When Conservative leader David Cameron visited Cotswold miller FWP Matthews to see the company’s new facilities and learn about a partnership with French miller Moul-bie, he was a little surprised to be asked questions by British Baker (see panel opposite page). Yet in a short, but wide-ranging conversation, he answered willingly.First, however, he told FWP Matthews managing director Paul Matthews that he was delighted to return to the mill after a gap of three years and see big changes, including the addition of a test bakery. He added: “I really love my daily bread, particularly crusty Cotswold Crunch which does not go on my expenses!”The day began with a gathering of around 30 local farmers and customers. Paul Matthews welcomed David Cameron as his local MP and outlined the changes that had taken place in the past three years, including new offices, a test bakery, warehouse, blending plant and bag palletiser. The group’s morning agenda started with a presentation by Alex Waugh of the National Association of British and Irish Millers (Nabim), followed by a tour of the working mill and a bread-making session with a Moul-bie baker under the watchful eye of Moul-bie’s European director Michel Nguyen, not to mention the curious farmers and bakers.Cameron good-humouredly rushed to keep up with his agenda and attend the talk given by Alex Waugh of Nabim, who told delegates that flour is present in 15-20% of all goods in the food chain, produced by around 30 businesses employing 2,500 people and 300 trained millers. He said: “It is extraordinary how efficient and intense production is, to be able to supply that percentage of the food chain.”Waugh also spoke about recent harvests and prices and how farmers must have the possibility of a return on what they sow. He said this year’s wheat harvest is good, approximately 15m tonnes, and protein content is higher than last year, but he added, “The cost of fertiliser for farmers has been way up on previous years, so production costs have also been high.”He then spoke about a schools education programme that the Flour Advisory Bureau (part of Nabim and also representing bakers) has devised. Visit www.grainchain.co.uk.As Cameron departed, Paul Matthews’ thoughts returned to daily business. He told British Baker: “In spite of the recession there will always be opportunities; you must go and look for them. Tell people what you do and don’t hide your lamp under a bushel in this climate.”Moul-bie’s Nguyen expounded on the commercial partnership with Matthews: “It started 10 years ago. We supplied Matthews and set up the Ronde des Pains craft bakers training scheme which is still going to this day. Matthews distributes our range of flours and mixes to the craft bakery sector. We provide technical assistance with French bakers, demonstrating how to make excellent French breads. We exclusively supply and support the craft trade with merchandising equipment to produce artisan bread and supply our flours and mixes also into Bako.”He continued: “Now, however, our partnership has moved on. As Matthews’ business has grown, we have entered into a licensing agreement to transfer our technology and our Maquette (specifically sourced pure wheat varieties which are not blended) and then we commission the blend.”Matthews added: “Matthews purchases the wheat from Moul-bie for traditional baguette flours. They go under the Moul-bie name but it states on the bag ’milled under licence by FWP Matthews’. This provides our customers with authentic French flour, unique to Moul-bie and Matthews in the marketplace.”Nowadays, customers are much more discerning than 20 years ago. They want authenticity and traceability. And by buying from us, they don’t just get flour but a great service.”Matthews in turn seems to get a good service from its local MP, though many attendees said they also expected a turnaround next year from MP to PM.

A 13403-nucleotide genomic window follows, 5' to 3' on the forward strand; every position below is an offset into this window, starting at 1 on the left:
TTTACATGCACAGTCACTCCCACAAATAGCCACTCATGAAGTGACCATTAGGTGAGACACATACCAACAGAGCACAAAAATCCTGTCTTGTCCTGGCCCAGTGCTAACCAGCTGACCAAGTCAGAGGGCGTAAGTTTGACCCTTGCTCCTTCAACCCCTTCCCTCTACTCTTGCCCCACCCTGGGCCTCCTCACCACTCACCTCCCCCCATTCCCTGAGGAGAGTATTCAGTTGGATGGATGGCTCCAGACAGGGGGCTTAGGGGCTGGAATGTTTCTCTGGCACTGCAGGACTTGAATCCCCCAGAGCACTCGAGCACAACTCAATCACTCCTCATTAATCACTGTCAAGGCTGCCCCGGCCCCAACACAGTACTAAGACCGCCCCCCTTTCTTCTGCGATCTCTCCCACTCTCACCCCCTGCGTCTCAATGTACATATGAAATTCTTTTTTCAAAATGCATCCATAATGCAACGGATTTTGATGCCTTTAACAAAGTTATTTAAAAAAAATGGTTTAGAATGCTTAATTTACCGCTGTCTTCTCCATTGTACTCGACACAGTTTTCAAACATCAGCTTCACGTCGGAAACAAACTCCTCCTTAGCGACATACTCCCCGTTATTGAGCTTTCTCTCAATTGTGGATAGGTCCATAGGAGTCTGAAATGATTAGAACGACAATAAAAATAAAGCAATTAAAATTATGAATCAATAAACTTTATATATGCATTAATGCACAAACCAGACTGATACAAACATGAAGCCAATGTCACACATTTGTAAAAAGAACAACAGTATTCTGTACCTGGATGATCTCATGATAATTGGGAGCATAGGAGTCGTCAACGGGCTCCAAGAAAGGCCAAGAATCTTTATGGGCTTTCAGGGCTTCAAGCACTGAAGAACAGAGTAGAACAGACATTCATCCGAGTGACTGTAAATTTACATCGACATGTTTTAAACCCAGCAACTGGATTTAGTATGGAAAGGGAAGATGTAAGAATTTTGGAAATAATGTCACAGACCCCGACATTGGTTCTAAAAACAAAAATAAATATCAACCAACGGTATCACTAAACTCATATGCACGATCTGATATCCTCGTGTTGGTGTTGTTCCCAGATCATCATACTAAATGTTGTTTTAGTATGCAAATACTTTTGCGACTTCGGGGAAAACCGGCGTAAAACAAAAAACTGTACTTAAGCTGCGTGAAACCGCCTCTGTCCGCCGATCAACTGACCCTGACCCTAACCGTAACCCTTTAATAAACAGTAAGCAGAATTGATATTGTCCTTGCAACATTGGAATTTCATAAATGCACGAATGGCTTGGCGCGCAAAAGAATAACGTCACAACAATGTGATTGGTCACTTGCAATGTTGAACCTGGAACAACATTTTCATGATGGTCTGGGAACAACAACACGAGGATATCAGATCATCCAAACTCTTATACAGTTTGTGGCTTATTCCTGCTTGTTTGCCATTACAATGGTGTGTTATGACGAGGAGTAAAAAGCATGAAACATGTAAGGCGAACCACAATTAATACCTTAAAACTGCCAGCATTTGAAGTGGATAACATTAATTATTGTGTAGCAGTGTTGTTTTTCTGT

By Steven McLoud/Diálogo May 06, 2020 General Vladimir Padrino, the Venezuelan minister of Defense, is worth millions of dollars according to a new report published on April 10, 2020, by the Organized Crime and Corruption Reporting Project (OCCRP).Hernan Akhnanton Noguera, another high-ranking general in the Nicolás Maduro regime, is also reported to make millions. Yet both of these generals “officially” make no more than $8 to $9 a month. And they’re not the only ones.According to the OCCRP, there are at least 84 generals in the Venezuelan Army who work with private or public companies that are listed in the National Contractor Registry. This registry is a database with information about Venezuelan government contractors. Of the 84 generals mentioned in the OCCRP report, 35 of them sit on the boards of private companies throughout Venezuela and other countries, including the United States.Through their investigation, the OCCRP has revealed that Maduro has been doling out lucrative state contracts to these generals in return for their loyalty as the country itself continues to deteriorate politically and economically.These contracts are in the construction, food, transportation and oil sectors, in addition to other areas such as advertising, healthcare equipment, and tourism. Yet the report states that “under the Venezuelan Constitution and the country’s anti-corruption law, it is illegal for public officials to use their office for personal benefit, either directly or through a third party. That includes capitalizing on personal connections to win state contracts.” Origins of civil-military alliance The military’s involvement in Venezuela’s economy began more than 20 years ago when Hugo Chávez was elected president in 1998.Upon his election, Chávez instituted a new “civil-military” alliance called the “Plan Bolívar”, which according to the U.S. Department of State, involved around 40,000 Venezuelan soldiers taking part in several public projects in poverty stricken areas to provide mass vaccinations, food distribution, education, and infrastructure repair.In 2002, the program was cancelled following reports of corruption against generals involved in the $114 million plan, alleging that significant amounts of money had been diverted.When Maduro took over in 2013 after Chávez’s death, the OCCRP report states that he expanded the military’s role in civilian life even further. According to the report, “as of 2018, active or retired officers comprise seven out of 23 state governors, along with nine heads of government ministries. Officers also ran at least 60 state companies.”Because of the sanctions placed by the United States, along with the economic collapse and hyperinflation of the Venezuelan economy, the meager salaries for military officers across the board have forced them to seek alternate revenue streams, says a study by the Center for Economic and Policy Research, a Washington, D.C.-based think tank.Another revenue stream that officers and military hierarchy have been linked to includes the more lucrative business of drug trafficking, so much so that the U.S. has labeled Venezuela as a “narco-state” with the upper echelons of the Maduro regime, including Maduro himself — accused of running a narcotrafficking ring known as the “Cartel of the Suns.”On March 26, U.S. officials indicted Maduro and 14 members of his inner circle, including Padrino, with several charges including narco-terrorism, drug trafficking, money laundering, and corruption.U.S officials, along with government and private sector analysts alike, believe that one of the primary reasons that the Venezuelan military and top government officials have not challenged or undermined the regime is because they continue to reap financial rewards, even as the country has spiraled into endemic corruption and extreme poverty.